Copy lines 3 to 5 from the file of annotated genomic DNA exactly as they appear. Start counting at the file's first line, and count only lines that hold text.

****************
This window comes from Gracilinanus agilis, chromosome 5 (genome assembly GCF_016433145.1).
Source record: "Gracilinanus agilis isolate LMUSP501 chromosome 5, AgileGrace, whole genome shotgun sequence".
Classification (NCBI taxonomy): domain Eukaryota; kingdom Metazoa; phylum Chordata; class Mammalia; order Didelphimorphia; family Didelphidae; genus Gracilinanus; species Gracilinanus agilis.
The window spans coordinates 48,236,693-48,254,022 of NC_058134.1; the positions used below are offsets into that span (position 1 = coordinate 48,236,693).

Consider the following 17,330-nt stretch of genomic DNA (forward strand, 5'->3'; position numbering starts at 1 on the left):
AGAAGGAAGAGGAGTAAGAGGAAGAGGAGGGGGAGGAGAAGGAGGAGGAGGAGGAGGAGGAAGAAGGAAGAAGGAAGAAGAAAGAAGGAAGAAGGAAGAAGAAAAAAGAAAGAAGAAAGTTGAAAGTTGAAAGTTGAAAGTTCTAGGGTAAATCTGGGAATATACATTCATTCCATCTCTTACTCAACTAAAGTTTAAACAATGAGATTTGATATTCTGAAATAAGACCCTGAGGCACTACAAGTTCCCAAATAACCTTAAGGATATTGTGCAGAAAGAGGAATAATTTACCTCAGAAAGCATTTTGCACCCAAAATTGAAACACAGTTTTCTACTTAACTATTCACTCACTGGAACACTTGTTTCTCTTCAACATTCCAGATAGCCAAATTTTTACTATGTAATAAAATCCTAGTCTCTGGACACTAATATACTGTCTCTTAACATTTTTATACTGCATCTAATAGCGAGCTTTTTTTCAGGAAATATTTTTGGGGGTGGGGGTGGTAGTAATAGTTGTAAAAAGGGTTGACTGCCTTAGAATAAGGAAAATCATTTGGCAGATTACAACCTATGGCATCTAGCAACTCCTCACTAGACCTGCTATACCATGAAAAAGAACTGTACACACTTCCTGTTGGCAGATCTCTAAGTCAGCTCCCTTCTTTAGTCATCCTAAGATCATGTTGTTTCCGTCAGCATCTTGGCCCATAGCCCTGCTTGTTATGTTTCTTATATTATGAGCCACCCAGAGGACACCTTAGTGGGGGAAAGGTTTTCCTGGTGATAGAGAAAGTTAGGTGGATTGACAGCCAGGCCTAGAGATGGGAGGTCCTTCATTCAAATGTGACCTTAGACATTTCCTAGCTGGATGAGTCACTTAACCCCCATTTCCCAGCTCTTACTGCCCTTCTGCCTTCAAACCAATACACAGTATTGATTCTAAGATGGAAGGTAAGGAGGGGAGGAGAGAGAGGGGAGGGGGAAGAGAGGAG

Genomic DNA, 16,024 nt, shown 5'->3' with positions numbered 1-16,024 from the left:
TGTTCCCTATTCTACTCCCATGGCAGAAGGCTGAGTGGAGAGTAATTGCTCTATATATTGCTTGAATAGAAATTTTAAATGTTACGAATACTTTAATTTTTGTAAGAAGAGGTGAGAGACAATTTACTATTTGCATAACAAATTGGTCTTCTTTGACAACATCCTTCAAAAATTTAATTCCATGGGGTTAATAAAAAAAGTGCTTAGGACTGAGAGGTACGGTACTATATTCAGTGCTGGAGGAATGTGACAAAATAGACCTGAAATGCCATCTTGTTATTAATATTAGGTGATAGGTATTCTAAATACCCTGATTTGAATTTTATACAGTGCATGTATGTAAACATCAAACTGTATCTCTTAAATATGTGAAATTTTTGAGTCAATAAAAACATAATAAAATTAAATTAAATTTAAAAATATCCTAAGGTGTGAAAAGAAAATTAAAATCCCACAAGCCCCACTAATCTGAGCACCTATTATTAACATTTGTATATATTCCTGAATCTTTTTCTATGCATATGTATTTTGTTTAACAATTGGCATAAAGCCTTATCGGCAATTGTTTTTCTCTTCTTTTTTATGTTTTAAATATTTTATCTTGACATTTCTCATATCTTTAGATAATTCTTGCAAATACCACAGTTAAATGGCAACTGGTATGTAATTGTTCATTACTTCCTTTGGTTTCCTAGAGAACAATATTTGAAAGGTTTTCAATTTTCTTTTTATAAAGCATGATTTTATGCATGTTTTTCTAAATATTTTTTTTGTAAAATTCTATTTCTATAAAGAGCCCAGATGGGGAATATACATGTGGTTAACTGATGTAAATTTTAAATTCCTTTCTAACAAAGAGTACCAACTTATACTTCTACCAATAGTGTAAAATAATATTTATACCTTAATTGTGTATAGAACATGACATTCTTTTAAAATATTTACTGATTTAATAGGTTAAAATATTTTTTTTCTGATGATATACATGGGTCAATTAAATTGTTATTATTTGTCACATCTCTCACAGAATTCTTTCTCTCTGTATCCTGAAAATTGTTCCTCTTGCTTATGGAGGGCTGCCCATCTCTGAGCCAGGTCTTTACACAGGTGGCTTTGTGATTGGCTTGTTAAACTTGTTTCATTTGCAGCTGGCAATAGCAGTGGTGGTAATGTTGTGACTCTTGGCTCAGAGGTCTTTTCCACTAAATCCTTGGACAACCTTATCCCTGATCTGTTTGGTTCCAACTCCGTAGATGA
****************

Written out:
Classification (NCBI taxonomy): domain Eukaryota; kingdom Metazoa; phylum Chordata; class Mammalia; order Didelphimorphia; family Didelphidae; genus Gracilinanus; species Gracilinanus agilis.
The window spans coordinates 48,236,693-48,254,022 of NC_058134.1; the positions used below are offsets into that span (position 1 = coordinate 48,236,693).

Consider the following 17,330-nt stretch of genomic DNA (forward strand, 5'->3'; position numbering starts at 1 on the left):